I once thought of a building of that size as in Californian you are allowed a shed of 100'square. The maximum size vs cost I came up with, was a stretched (tall) geodesic dome as the sides can bulge out for extra elbow room and shelf space. But with that there was no room for a bathroom/shower area, that would have to be separate or a outside shower.
Tysto
Is it so hard to get a building permit in Finland?
@telocity: "50 sq ft" and "50 ft square" do not mean the same thing. "50 ft square" means a square, 50 feet on each side.
BigGoofyGuy
I would have it slightly big enough for a bathroom. I would not mind having an external shower type fixture. It would make an excellent place to get away from things. :)
Dan Marsh
Looking at the photo 5 in particular gives you a good idea of the dimensions, because you can see a door which is about 1m wide (looks like a standard width door).
So, on that side it is about 3m wide, and 5m long on the longer side. That gives you 15m2 (50 sq. feet).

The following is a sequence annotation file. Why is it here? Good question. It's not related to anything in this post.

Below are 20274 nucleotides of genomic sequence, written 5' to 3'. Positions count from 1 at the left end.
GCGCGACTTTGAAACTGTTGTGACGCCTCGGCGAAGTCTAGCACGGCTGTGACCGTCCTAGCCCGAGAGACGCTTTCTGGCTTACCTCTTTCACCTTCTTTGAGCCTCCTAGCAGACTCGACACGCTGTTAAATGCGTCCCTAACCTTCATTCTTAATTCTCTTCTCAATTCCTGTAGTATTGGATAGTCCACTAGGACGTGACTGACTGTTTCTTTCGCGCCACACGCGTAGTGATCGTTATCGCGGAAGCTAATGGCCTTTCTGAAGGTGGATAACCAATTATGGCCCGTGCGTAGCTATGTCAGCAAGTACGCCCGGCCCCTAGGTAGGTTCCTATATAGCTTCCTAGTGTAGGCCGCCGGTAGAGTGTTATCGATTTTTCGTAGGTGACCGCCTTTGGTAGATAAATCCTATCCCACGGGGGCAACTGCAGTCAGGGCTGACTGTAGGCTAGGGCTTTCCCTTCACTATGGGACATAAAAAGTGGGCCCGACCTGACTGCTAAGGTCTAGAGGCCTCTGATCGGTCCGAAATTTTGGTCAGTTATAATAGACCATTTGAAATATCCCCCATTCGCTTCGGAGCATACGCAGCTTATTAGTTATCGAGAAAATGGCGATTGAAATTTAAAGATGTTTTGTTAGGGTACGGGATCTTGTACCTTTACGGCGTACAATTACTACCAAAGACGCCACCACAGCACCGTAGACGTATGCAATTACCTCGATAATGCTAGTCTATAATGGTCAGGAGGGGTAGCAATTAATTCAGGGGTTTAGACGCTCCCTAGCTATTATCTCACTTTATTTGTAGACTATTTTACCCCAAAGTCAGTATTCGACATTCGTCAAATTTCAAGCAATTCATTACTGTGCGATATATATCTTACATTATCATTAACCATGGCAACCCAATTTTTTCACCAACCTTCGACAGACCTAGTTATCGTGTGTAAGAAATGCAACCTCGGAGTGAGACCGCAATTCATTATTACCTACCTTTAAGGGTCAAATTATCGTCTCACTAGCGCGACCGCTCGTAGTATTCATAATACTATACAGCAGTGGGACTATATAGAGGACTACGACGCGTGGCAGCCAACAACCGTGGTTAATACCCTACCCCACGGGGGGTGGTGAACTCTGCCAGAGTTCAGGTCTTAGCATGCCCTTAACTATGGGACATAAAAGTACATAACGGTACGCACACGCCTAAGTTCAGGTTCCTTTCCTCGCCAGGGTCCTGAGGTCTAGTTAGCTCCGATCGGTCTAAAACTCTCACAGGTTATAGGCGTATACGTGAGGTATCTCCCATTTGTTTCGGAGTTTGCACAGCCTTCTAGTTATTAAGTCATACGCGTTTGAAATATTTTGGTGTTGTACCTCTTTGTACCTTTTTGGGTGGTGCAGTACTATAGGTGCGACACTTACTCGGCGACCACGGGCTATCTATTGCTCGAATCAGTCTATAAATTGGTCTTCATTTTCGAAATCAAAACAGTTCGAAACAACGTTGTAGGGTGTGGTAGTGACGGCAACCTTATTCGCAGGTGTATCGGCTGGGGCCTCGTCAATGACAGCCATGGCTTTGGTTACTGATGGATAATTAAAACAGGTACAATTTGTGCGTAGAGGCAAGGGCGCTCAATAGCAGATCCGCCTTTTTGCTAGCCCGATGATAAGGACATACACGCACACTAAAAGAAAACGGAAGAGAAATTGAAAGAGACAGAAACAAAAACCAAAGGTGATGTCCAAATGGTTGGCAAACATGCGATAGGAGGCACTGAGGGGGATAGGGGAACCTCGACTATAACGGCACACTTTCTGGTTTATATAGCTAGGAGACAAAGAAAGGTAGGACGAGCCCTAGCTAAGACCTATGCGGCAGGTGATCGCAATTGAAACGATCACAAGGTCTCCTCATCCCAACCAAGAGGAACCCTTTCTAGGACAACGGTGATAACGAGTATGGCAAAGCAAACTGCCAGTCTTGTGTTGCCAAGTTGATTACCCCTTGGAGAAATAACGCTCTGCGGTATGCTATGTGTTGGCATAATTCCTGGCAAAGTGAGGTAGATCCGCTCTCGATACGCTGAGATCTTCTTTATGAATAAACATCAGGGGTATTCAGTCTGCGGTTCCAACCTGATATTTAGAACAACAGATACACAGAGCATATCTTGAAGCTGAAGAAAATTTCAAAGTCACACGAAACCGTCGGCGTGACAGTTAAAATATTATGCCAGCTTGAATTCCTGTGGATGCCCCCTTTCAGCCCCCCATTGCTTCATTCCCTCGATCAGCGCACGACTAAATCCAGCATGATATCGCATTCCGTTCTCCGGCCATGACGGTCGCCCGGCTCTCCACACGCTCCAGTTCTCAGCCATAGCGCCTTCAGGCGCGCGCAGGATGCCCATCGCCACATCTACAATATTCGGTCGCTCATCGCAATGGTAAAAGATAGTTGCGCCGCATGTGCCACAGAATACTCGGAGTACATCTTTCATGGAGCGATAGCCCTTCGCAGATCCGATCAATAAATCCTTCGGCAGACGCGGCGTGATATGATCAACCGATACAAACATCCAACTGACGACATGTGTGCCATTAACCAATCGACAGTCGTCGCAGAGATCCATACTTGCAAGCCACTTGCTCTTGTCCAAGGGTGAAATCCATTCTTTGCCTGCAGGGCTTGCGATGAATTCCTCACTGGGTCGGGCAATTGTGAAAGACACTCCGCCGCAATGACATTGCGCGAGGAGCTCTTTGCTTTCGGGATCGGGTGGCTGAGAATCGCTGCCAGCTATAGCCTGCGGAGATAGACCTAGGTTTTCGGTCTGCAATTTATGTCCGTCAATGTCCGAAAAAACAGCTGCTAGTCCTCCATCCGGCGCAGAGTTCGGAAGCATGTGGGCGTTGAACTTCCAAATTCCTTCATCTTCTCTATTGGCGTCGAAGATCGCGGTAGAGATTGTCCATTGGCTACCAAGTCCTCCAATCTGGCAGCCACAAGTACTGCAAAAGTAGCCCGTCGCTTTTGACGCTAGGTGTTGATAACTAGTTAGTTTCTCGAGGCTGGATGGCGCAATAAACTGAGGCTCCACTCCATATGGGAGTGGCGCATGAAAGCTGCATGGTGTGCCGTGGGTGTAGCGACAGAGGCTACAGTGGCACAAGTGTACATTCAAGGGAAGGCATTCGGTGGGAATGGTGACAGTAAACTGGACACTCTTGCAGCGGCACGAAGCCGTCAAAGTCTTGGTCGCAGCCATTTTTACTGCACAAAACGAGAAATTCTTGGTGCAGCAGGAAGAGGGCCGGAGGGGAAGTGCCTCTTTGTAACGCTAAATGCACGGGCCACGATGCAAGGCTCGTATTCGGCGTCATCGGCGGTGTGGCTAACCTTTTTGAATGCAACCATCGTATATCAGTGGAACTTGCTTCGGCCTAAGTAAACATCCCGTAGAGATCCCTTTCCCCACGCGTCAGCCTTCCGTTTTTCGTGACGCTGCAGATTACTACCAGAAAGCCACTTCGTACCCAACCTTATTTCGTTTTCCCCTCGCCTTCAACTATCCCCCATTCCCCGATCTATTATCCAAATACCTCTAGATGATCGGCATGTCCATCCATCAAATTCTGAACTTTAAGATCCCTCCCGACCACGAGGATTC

Rob Brunton
That would be roughly 160 sqft if your footprint calc of 3m by 5m is correct.
Bill Bennett
umm, does it have a microwave? You are not gonna poop if you don't eat
Thomas Lewis
We have become to big for our own good, I would love a small home. . We really need to change the way we live, we have taken too much already, from nature. Its time to give back, reduce our impact on the planet. Light weight aerodynamic commuter vehicles, which are fun and good for the planet. Our lives and the things we use are all designed around energy use, large square boxes, weighing 2 tons to move one person down the road. A 2000 square foot home with little to no insulation, or other energy saving devices, materials using thousands of dollars to heat, cool, cook, remove waste, clean ourselves etc. Change can be hard, but the rewards, are a better, happier life, with a huge reduction in stress. Its not for everyone, but its the right thing to do if you care about the future and world your family will have to endure and live in. How do we start, education ?